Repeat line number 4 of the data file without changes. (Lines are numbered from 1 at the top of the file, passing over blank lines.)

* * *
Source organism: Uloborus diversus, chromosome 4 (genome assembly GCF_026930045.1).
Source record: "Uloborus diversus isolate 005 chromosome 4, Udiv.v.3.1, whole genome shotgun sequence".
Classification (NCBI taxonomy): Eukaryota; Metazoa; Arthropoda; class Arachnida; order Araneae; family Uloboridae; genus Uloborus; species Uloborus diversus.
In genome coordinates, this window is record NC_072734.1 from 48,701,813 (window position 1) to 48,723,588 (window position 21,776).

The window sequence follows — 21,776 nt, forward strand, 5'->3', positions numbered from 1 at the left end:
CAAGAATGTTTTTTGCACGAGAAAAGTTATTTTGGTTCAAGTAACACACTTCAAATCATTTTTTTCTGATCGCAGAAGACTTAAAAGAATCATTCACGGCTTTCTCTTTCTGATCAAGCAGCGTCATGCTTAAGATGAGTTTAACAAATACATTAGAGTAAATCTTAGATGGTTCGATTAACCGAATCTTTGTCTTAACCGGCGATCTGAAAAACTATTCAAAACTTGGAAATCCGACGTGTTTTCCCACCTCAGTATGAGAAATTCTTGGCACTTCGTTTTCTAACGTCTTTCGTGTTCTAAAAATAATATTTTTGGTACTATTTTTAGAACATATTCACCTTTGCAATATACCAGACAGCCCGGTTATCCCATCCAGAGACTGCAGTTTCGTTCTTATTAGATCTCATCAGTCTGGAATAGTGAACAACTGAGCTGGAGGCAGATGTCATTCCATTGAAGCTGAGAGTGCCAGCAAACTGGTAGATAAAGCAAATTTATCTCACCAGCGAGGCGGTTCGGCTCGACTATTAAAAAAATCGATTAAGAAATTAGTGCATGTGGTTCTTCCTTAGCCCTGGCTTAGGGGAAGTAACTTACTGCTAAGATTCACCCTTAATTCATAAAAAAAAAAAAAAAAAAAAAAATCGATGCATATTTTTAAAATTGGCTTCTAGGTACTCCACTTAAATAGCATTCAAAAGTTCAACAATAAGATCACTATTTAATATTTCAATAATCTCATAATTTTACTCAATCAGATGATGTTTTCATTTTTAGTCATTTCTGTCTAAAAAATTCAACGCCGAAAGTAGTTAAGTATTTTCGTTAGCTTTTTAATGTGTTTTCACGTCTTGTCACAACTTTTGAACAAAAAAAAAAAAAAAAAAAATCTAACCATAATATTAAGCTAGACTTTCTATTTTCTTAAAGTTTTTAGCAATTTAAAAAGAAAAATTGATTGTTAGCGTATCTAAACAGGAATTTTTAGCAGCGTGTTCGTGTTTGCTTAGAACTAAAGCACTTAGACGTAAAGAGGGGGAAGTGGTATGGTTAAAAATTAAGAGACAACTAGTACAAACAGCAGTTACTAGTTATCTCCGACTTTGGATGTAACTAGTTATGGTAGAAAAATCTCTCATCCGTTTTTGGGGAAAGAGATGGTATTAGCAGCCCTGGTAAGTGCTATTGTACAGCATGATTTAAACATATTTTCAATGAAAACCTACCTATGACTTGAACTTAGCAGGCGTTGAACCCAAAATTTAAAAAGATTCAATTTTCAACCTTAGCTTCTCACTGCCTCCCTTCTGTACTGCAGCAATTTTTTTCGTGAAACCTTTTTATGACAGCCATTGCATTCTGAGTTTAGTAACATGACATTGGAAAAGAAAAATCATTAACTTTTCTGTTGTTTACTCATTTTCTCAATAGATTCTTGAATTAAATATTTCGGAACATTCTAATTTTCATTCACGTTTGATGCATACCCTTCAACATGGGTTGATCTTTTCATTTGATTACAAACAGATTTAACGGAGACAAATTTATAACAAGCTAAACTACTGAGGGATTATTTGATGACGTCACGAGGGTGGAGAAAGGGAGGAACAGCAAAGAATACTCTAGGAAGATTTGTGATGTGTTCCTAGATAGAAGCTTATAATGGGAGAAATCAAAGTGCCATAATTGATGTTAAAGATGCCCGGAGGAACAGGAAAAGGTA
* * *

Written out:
In genome coordinates, this window is record NC_072734.1 from 48,701,813 (window position 1) to 48,723,588 (window position 21,776).